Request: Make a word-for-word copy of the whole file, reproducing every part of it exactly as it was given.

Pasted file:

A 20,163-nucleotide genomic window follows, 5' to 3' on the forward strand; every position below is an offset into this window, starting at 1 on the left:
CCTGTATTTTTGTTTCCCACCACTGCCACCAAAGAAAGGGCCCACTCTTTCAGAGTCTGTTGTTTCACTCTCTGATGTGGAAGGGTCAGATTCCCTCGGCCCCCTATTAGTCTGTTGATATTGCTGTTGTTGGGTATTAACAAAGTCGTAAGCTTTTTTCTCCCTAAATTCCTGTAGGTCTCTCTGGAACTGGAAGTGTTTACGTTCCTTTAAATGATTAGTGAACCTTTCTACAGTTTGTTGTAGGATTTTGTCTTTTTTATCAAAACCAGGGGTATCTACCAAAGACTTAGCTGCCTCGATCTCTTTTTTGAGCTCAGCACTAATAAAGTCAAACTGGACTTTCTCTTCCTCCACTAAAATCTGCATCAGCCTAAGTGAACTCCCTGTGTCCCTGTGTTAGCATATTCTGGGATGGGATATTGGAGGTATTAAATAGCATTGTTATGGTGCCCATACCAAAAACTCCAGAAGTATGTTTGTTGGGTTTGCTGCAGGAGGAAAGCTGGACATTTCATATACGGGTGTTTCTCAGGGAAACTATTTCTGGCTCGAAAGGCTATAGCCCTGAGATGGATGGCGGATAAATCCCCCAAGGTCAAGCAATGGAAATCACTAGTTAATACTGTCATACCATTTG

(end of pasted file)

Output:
A 20,163-nucleotide genomic window follows, 5' to 3' on the forward strand; every position below is an offset into this window, starting at 1 on the left:
CCTGTATTTTTGTTTCCCACCACTGCCACCAAAGAAAGGGCCCACTCTTTCAGAGTCTGTTGTTTCACTCTCTGATGTGGAAGGGTCAGATTCCCTCGGCCCCCTATTAGTCTGTTGATATTGCTGTTGTTGGGTATTAACAAAGTCGTAAGCTTTTTTCTCCCTAAATTCCTGTAGGTCTCTCTGGAACTGGAAGTGTTTACGTTCCTTTAAATGATTAGTGAACCTTTCTACAGTTTGTTGTAGGATTTTGTCTTTTTTATCAAAACCAGGGGTATCTACCAAAGACTTAGCTGCCTCGATCTCTTTTTTGAGCTCAGCACTAATAAAGTCAAACTGGACTTTCTCTTCCTCCACTAAAATCTGCATCAGCCTAAGTGAACTCCCTGTGTCCCTGTGTTAGCATATTCTGGGATGGGATATTGGAGGTATTAAATAGCATTGTTATGGTGCCCATACCAAAAACTCCAGAAGTATGTTTGTTGGGTTTGCTGCAGGAGGAAAGCTGGACATTTCATATACGGGTGTTTCTCAGGGAAACTATTTCTGGCTCGAAAGGCTATAGCCCTGAGATGGATGGCGGATAAATCCCCCAAGGTCAAGCAATGGAAATCACTAGTTAATACTGTCATACCATTTG